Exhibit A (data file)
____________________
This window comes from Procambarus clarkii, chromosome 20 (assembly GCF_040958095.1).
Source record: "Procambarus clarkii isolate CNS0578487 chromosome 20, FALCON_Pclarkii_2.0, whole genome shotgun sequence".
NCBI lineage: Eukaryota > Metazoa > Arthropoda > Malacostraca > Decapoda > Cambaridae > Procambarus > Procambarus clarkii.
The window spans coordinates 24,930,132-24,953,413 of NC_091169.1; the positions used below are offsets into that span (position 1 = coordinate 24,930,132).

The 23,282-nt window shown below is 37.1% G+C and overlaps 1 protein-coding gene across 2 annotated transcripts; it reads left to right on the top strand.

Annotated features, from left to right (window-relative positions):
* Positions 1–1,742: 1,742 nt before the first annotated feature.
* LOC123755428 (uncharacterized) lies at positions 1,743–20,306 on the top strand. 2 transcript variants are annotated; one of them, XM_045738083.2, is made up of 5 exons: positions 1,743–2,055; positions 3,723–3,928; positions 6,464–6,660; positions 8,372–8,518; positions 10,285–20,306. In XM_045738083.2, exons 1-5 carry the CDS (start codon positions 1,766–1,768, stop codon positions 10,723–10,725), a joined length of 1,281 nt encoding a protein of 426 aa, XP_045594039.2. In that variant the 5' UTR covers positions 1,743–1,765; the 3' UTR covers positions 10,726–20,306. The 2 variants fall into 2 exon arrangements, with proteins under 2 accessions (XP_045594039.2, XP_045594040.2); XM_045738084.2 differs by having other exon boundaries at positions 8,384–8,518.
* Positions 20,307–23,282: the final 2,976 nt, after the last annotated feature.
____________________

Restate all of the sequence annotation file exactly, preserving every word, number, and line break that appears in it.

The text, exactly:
This window comes from Procambarus clarkii, chromosome 20 (assembly GCF_040958095.1).
Source record: "Procambarus clarkii isolate CNS0578487 chromosome 20, FALCON_Pclarkii_2.0, whole genome shotgun sequence".
NCBI lineage: Eukaryota > Metazoa > Arthropoda > Malacostraca > Decapoda > Cambaridae > Procambarus > Procambarus clarkii.
The window spans coordinates 24,930,132-24,953,413 of NC_091169.1; the positions used below are offsets into that span (position 1 = coordinate 24,930,132).

The 23,282-nt window shown below is 37.1% G+C and overlaps 1 protein-coding gene across 2 annotated transcripts; it reads left to right on the top strand.

Annotated features, from left to right (window-relative positions):
* Positions 1–1,742: 1,742 nt before the first annotated feature.
* LOC123755428 (uncharacterized) lies at positions 1,743–20,306 on the top strand. 2 transcript variants are annotated; one of them, XM_045738083.2, is made up of 5 exons: positions 1,743–2,055; positions 3,723–3,928; positions 6,464–6,660; positions 8,372–8,518; positions 10,285–20,306. In XM_045738083.2, exons 1-5 carry the CDS (start codon positions 1,766–1,768, stop codon positions 10,723–10,725), a joined length of 1,281 nt encoding a protein of 426 aa, XP_045594039.2. In that variant the 5' UTR covers positions 1,743–1,765; the 3' UTR covers positions 10,726–20,306. The 2 variants fall into 2 exon arrangements, with proteins under 2 accessions (XP_045594039.2, XP_045594040.2); XM_045738084.2 differs by having other exon boundaries at positions 8,384–8,518.
* Positions 20,307–23,282: the final 2,976 nt, after the last annotated feature.